This is part 3,
of our analysis of the Columbo episode, “A Trace of Murder”. The murder has been carried out but the conspiracy is only half way through. We haven’t yet seen Lt. Columbo but there are more clues, themes, and subtle messages to discover.
A police officer investigates Seltzer’s panic alarm but loses a cat. Later, in the night, Patrick loses the murder weapon into the water. The two frames share curious elements. The officer is very animated drawing his weapon to our left. It almost comical but certainly attention grabbing. The direction doesn’t come to light until we see Patrick grip the revolver to our left as well. Both are framed in a middle shot, flat center, looking down. It’s symbolism can be debated. I saw it as a asynchronous graphic match; indoors to out, day to night, officer to villain, keeping a firearm to losing it. The ownership of the crime scene has been handed over.
The wedding party scene is introduced by an overly decorated limo. It cleverly uses takes up two-thirds of the frame leaving a clear walkway into (and out) of the house. There is nothing practical about the front windshield other than promoting the theme of filling space. The empty left third of the frame coerces us to look down the path and subconsciously visit inside. Inside, the scene chooses to spotlight a server carrying a glass of champagne. Pretty underwhelming considering the server and the recipient of the glass are insignificant and are of no importance to the mystery. However, what the server does with the glass of champagne is. He is giving something away.
Meanwhile, Cathleen needs to make an exit. Checking her watch is a tell tale that she has a schedule to follow. This scene also follow the rule of thirds. Her empty space symbolizes the physical and emotional distance between she and Clifford. Beyond Clifford’s predictable answer to Cathleen’s question if he wants to step outside, listen to his story he shares with the gentleman. Clifford talks about eating steak, a dish for the more affluent, and berates his waiter. It is an example of the affluent bearing down on the lower class. It’s his comedy before his fall.
Note the continuity error. The server offering appetizer plates disappears between match cuts. Why would the wait staff wear different uniforms?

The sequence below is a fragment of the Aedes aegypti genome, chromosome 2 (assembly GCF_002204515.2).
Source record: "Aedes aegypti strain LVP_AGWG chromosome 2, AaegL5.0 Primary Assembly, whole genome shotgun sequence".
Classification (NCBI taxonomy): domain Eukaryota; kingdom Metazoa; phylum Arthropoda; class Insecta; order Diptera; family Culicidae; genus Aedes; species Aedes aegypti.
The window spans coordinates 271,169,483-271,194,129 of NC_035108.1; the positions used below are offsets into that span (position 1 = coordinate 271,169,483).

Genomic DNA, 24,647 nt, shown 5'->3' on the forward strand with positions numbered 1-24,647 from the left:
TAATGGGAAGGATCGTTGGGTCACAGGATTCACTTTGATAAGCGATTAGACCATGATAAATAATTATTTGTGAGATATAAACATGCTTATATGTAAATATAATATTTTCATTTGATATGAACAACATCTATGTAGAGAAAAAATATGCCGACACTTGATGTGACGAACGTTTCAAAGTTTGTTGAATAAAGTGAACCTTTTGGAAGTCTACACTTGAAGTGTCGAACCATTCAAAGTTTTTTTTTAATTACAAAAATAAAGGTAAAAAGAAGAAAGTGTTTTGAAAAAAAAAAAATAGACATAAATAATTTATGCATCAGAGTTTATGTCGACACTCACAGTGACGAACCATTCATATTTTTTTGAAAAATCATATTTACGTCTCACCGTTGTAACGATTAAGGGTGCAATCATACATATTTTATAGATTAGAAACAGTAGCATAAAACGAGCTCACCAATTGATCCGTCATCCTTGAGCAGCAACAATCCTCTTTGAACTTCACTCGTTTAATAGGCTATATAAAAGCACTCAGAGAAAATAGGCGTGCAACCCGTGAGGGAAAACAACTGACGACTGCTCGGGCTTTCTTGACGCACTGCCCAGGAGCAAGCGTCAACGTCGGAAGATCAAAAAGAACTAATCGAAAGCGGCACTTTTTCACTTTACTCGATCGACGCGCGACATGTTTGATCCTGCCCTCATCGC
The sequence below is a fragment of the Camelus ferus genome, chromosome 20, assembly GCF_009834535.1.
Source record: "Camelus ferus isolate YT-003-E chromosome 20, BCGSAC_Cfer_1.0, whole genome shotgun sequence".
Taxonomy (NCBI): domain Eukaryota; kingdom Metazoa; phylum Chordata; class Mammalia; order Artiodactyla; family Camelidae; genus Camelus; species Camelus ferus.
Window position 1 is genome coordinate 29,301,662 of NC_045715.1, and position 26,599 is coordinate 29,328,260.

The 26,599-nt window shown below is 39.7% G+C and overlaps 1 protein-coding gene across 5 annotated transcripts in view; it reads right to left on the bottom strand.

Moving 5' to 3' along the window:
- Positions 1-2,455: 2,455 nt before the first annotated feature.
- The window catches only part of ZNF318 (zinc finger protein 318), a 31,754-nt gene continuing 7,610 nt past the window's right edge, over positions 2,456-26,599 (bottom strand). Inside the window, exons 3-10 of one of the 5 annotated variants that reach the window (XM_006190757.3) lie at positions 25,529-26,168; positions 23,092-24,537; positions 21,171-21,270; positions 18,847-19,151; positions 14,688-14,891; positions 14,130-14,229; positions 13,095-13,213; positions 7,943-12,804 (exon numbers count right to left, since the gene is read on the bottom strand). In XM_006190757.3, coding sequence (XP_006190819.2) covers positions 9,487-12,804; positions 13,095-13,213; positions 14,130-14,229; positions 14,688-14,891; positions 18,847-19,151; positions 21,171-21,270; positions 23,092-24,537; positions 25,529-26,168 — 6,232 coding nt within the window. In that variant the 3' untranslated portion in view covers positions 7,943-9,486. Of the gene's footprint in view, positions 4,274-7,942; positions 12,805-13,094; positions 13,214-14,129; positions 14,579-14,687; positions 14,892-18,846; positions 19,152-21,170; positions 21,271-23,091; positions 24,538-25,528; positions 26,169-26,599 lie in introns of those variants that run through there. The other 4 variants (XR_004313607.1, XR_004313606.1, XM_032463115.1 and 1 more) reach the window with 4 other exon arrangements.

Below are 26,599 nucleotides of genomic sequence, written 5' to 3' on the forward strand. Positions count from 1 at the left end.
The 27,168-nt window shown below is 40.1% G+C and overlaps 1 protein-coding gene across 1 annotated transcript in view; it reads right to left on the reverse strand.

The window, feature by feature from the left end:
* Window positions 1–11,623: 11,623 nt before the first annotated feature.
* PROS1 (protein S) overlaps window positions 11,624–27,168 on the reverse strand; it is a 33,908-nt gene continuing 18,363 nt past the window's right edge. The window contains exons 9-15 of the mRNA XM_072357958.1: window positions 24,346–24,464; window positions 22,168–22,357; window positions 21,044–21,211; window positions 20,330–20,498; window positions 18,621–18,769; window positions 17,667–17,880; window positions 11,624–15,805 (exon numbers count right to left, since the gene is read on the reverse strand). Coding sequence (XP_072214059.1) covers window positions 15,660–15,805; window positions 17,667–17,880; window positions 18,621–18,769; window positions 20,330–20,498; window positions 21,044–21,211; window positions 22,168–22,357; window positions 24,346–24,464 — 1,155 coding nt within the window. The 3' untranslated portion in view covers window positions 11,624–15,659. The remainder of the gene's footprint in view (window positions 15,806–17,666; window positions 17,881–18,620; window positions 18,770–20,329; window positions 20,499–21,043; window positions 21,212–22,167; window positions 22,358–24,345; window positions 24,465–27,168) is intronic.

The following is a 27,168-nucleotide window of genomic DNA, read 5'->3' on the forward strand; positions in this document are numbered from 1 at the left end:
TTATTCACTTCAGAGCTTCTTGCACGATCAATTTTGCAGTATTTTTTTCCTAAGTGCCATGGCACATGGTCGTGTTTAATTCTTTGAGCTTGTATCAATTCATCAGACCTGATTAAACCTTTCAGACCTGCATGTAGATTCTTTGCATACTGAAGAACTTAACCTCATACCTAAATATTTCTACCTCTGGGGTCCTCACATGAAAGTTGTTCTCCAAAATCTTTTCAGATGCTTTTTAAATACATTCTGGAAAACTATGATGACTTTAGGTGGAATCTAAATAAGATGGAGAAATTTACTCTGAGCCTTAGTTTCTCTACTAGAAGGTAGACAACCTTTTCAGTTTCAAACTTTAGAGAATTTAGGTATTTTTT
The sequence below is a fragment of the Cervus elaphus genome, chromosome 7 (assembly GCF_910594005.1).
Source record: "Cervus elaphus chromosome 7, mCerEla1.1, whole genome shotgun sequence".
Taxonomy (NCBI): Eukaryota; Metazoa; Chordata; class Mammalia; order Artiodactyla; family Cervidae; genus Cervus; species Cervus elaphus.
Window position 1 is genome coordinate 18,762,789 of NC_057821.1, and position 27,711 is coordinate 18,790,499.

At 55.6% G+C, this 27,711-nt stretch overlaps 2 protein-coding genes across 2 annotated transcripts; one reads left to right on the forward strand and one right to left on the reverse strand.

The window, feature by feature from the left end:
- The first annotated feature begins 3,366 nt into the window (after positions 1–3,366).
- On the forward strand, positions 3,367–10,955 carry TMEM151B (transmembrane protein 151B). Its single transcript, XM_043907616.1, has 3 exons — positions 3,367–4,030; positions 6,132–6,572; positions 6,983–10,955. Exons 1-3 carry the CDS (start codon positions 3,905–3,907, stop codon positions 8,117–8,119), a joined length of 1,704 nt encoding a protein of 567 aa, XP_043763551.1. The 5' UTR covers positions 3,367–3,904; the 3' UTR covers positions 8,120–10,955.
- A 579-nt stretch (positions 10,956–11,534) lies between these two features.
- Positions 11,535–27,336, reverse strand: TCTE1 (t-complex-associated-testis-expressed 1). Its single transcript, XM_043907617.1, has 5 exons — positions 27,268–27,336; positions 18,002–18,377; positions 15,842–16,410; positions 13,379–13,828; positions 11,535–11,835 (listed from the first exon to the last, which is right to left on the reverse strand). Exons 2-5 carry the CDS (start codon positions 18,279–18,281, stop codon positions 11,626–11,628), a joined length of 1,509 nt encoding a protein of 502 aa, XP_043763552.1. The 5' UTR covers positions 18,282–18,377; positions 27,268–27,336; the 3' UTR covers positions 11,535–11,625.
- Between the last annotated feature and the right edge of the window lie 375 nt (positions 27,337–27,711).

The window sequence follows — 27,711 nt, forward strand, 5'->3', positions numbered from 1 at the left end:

When Cathleen steps away, there is subtle foreshadowing. A cameraman shadows Cathleen and snaps pictures of her as she passes him. His work is vital. Patrick comes to the party and drops off the prescription bottle into her car where she picks it up. Dumping the cat hair and carpet fibers into a little case, she returns inside and asks Clifford for a dance. Reluctant, Clifford appeases his wife and dances with her. The bride’s parents made a cameo in the background. The cameraman snaps a photo just before Cathleen smothers Clifford’s jacket with “evidence”.
The episode switches from the wedding party to the crime scene at Seltzer’s home. The transition mirrors the wedding as it begins with an outdoor cut of the building occupied with vehicles. The false symmetry continues. The place is busy, full of people and cars. But all are uninvited.
Enter Lt. Columbo. He walks into the crime scene packed with the forensic team. Like the party, there are photographers here. They overtly fill the room with flashes. Columbo walks in and here we have a new theme, giving things away. With a bag full of groceries, he hands out bananas. Adding things that weren’t there, he represents the polar opposite of the theme of taking. Then comes one of the most low-key entrance any character had made on Columbo. Patrick Kinsley appears! Carrying a tray of coffee, he introduces himself to Columbo as a member of the Forensics Unit and conveniently explains why we’ve never seen him before. Patrick’s act of kindness was a subtle hint that Patrick is Columbo’s equal here. While not in intellect or guile, but in his ability to influence the investigation.
This is part three of an analysis of the Columbo episode, “A Trace of Murder” directed by Vincent McEveety.